Odds Ratios

These are defined as the probability of an event occurring divided by the
probability of it not occurring. Thus if p is the probability of an event:
p
Odds = ------1- p









For example:
In the 2005 British Election Study Face-to-Face survey 48.2 per cent of the
sample were men, and 51.8 percent women, thus the odds of being a man
were:
0.482
0.518
-------- = 0.93 and the odds of being a women were -------- = 1.07
0.518
0.482
Note that if the odds ratio was 1.00 it would mean that women were equally
likely to appear in the survey as men.
Log Odds

The natural logarithm of a number is the power we must raise e (2.718) to
give the number in question.


So the natural logarithm of 100 is 4.605 because 100 = e 4.605
This can be written 100 = exp(4.605)

Similarly the anti-log of 4.605 is 100 because e 4.605 = 100

In the 2005 BES study 70.5 per cent of men and 72.9 per cent of women
voted.

The odds of men voting were 0.705/0.295 = 2.39, and the log odds were
ln(2.39) = 0.8712

The odds of women voting were 0.729/0.271 = 2.69, and the log odds were
ln(2.69) = 0.9896

Note that ln(1.0) = 0, so that when the odds ratio is 1.0 the log odds ratio is
zero
Why Use Logarithms?

They have 3 advantages:
Odds vary from 0 to ∞, whereas log odds vary from -∞ to + ∞ and are
centered on 0. Odds less than 1 have negative values in log odds, and odds
greater than one have positive values in log odds. This accords better with
the natural number system which runs from -∞ to + ∞.
If we take any two numbers and multiply them together that is the equivalent of
adding their logs. Thus logs make it possible to convert multiplicative
models to additive models, a useful property in the case of logistic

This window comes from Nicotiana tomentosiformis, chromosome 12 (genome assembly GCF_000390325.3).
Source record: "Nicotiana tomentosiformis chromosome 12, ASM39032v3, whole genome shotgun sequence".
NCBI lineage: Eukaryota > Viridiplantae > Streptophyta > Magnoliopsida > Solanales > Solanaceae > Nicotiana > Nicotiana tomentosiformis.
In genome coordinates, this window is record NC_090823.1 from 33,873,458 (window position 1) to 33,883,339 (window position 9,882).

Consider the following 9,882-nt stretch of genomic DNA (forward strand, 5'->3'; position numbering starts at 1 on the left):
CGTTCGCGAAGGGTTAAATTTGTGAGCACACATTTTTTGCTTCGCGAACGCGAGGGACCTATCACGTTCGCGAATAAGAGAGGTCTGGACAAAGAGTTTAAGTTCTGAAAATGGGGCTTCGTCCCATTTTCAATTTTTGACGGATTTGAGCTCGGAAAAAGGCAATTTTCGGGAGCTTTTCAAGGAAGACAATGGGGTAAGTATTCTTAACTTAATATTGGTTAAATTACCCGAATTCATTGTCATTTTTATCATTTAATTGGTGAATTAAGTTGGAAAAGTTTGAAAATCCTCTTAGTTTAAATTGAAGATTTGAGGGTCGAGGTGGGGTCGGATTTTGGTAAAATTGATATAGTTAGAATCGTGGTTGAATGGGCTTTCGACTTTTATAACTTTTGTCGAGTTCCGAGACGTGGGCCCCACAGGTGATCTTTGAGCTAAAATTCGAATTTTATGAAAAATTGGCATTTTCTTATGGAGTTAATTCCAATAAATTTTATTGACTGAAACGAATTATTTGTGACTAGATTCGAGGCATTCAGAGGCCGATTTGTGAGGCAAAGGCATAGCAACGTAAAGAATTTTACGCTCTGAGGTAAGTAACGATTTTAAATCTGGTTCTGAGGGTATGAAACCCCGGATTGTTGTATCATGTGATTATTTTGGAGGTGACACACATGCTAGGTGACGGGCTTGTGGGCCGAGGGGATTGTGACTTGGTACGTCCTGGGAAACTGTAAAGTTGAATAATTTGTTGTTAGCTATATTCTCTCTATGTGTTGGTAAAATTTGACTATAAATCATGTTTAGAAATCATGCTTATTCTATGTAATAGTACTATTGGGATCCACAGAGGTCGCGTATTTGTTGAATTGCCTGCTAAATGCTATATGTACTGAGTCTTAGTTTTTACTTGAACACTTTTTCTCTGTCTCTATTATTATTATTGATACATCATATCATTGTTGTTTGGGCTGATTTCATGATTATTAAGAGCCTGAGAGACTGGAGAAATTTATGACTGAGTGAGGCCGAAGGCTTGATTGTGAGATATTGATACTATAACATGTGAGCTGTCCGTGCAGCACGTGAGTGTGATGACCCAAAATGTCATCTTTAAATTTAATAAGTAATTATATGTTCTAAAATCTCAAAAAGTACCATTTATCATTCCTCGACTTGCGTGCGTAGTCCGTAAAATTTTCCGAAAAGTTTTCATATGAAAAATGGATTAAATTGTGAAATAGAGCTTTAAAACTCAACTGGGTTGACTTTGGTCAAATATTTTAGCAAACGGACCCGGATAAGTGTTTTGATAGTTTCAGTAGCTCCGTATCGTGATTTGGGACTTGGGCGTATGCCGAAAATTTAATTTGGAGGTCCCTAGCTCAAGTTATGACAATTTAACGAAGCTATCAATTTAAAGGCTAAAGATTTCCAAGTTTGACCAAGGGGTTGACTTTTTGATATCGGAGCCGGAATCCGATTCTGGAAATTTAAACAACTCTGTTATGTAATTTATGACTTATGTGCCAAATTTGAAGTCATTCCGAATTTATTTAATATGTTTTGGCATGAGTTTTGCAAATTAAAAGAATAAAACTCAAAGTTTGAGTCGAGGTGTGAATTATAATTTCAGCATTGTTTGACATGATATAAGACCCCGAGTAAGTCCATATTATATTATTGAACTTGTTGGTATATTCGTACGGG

regression which is a non-linear multiplicative model when not expressed in
logs
A useful statistic for evaluating the fit of models is -2*loglikelihood (also known
as the deviance). The model has to be expressed in logarithms for this to
work
Logistic Regression


^
p(y)
ln -------- = a + bXi
^
1 - p(y)
^
Where p(y) is the predicted probability of being a voter
^
1 – p(y) is the predicted probability of not being a voter

If we express this in terms of anti-logs or odds ratios, then













^
p(y)
--------^
1 - p(y)
= exp( a + bXi)

and



^
exp(a + bXi)
p(y) = ----------------1 + exp(a + bXi)
The Logistic Function


The logistic function can never be greater than
one, so there are no impossible probabilities
It corrects for the problems with the test statistics
Estimating a Logistic Regression

In OLS regression the least squares solution can be defined
analytically – there are equations called the Normal Equations which
we use to find the values of a and b. In logistic regression there are
no such equations. The solutions are derived iteratively – by a
process of trial and error.
